Nice work Wil. I wanted to add some Mac OS X specific things though.
Part 1: Data versus the whole system?
I would simply look at the practical implications. Disk space is cheap. Time is costly and not replaceable.
A full system backup with the Time Machine feature in OS X will make recovery very simple in the case of a hard drive crash. One of my client's drives died last week. Installation of the new drive and recovery of all the software and user data took about 2 hours from a firewire 800 Time Machine backup drive. Compare that to the task of reinstalling all of the applications (this was a graphics machine), finding the serials and installer disks, and trying to make it exactly like the client left it before the crash with an incomplete backup. That's typically a 4-5 hour task, a big headache and it doesn't include the download time for all of the mammoth-sized updates.
If you can't use TimeMachine, you might look at Bombich's Carbon Copy Cloner. It has an an option for incremental backups, meaning only changed items are backed up, and can be scheduled. Of course you don't get the versioning like with Time Machine.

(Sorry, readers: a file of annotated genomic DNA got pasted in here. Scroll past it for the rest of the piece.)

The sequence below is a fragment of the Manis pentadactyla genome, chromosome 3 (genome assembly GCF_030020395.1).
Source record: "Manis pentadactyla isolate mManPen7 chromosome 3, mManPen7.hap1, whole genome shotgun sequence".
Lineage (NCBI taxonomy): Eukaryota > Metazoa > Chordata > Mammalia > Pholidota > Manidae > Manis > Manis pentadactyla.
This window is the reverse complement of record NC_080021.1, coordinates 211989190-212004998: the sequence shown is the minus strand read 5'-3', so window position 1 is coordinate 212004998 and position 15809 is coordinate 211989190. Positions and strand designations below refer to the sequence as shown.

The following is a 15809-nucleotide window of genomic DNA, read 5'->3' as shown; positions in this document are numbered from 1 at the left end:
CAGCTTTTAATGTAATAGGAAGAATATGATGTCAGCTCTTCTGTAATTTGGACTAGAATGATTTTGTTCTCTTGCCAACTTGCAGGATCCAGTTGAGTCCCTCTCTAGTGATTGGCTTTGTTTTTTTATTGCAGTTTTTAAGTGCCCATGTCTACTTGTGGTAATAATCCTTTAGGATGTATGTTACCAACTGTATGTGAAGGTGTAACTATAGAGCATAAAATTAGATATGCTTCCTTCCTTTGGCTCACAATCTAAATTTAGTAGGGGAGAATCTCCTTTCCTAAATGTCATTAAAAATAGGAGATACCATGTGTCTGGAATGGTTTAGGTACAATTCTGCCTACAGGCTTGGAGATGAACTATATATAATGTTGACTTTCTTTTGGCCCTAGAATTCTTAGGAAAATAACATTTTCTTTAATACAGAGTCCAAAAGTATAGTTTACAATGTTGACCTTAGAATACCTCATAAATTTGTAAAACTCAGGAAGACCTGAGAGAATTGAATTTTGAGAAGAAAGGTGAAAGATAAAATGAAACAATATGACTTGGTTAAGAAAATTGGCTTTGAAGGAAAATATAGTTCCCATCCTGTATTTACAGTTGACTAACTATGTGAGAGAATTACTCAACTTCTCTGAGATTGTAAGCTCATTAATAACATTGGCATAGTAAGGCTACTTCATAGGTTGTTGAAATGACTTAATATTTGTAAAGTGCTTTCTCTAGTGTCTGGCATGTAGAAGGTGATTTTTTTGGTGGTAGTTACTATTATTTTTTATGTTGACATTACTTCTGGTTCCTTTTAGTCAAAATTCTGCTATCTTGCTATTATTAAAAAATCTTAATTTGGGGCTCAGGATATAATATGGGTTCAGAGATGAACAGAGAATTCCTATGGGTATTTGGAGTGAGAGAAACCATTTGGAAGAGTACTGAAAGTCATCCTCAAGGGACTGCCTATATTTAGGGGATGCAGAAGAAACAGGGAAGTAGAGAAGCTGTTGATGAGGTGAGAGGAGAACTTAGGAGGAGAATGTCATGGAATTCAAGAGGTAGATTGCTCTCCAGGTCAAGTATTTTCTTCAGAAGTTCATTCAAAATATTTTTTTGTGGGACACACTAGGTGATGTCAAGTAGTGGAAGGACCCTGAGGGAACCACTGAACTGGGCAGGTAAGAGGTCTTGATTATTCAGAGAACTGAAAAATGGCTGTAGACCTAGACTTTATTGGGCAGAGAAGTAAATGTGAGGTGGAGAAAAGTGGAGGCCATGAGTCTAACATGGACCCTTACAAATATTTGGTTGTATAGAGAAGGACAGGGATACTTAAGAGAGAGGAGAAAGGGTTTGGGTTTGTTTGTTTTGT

In the event of a hard drive crash, a Cloner backup could be used to restore the data, including the system, back to the new hard drive. One possible hitch is if you were to purchase a new machine. The system on the backup would probably not be appropriate for the new computer. You still might be able to use Apple's Migration Assistant to pull the applications and user data back. In either case, your user data will still be available.
OS X Server is a little different story, but I'm assuming you're talking about plain old OS X.
A full backup is the way to go. I would recommend that only critical data be sent to an online backup. Sure, you could probably recover with a full online backup but, depending on your internet connection and the amount of data you have, it could take days. Plus online space is not such a bargain in large quantities.
Bless you for keeping the System Install disks. So many people give me a blank look when I ask for them (You mean those were important? What do they look like? I don't think we got any when we bought the machine). I might be able to install a system for the client from my own media, but some applications, notably iPhoto and iMovie, are only included on the original system install DVDs. Then the client is off to purchase an iLife box if they ever want to see their photos again.
But in reference to your question, keeping system disks will mean you don't absolutely need to do a full backup. However, be sure and keep track of the installs and serials for any other applications you have installed as well.